Thinking Big: The Keys to Personal Power and Maximum Performance
Every successful person knows that the keys to achievement are conscious effort, careful planning, and good, old-fashioned hard work. But on the road to success, this is the one habit that will accelerate you beyond all others.
Beginning with the victory of Henry Tudor over Richard III at Bosworth Field in 1485, and ending with the death of the childless Elizabeth I in 1603 following a 45-year reign, the Tudor dynasty marks a period in British history where England was transformed from a minor medieval kingdom to a preeminent European power on the verge of empire.
Analysing Power in Language introduces students to a range of analytical techniques for the critical study of texts.Each section of the book provides an in-depth presentation of a different method of analysis with worked examples and texts for students to analyse and discuss. Answer keys are also provided for the analyses.
Globish: How the English Language Became the World's Language (Audiobook)
It seems impossible: a small island in the North Atlantic, colonized by Rome, then pillaged for hundreds of years by marauding neighbors, becomes the dominant world power in the nineteenth century. Equally unlikely, a colony of that island nation across the Atlantic grows into the military and cultural colossus of the twentieth century. How? By the sword, of course; by trade and industrial ingenuity; but principally, and most surprisingly, by the power of their common language.
It is the winter of 1154 and Eleanor, Queen of England, is biding her time. While her husband King Henry II battles for land across the channel, Eleanor fulfils her duty as acting ruler and bearer of royal children. But she wants to be more than this - if only Henry would let her. Instead, Henry belittles and excludes her, falling for a young mistress and leaving Eleanor side-lined and angry. And as her sons become young men, frustrated at Henry's hoarding of power, Eleanor is forced into a rebellion of devastating consequences. She knows how much Henry needs her, but does Henry know himself?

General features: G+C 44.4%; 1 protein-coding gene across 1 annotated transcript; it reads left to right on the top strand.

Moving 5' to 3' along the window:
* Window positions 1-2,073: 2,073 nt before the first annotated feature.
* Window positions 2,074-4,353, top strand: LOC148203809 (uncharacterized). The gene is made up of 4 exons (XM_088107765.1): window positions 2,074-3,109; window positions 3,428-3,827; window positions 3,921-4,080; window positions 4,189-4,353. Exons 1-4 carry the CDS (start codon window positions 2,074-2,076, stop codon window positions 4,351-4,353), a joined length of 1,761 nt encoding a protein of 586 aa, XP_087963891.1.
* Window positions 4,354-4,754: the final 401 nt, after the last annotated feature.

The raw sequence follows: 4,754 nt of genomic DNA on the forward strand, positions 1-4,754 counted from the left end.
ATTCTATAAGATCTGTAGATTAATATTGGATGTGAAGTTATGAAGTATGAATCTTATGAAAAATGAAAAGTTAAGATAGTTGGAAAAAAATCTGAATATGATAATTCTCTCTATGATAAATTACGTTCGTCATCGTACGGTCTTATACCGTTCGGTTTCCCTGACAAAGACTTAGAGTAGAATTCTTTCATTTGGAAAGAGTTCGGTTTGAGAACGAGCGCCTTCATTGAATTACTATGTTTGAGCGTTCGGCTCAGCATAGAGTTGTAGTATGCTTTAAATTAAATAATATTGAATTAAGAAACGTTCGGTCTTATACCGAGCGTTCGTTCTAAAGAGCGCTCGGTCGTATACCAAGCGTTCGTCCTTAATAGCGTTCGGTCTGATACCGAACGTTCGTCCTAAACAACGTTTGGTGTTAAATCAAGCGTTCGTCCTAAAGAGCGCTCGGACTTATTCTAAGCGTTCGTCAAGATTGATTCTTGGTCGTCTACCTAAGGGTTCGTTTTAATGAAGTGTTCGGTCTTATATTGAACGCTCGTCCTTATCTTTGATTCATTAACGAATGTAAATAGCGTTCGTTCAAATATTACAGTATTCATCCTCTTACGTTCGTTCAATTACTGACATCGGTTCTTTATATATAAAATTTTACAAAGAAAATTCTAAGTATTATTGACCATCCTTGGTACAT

Epic games are more than just an interlude; they reflect the realities of epic: heroism, power and war. This first major study of the athletic games in Statius' Thebaid Book 6 uses them to produce a new reading of the poem as a whole. It explores each event in Statius' games, discussing intertextual manoeuvres, historical context and poetic positioning, developing a theme from each: audience power, cosmic disruption, national identity, masculinity and the body, games and war, kingship and narrative control. This book uses a close reading of one part of one text to range over ancient literature.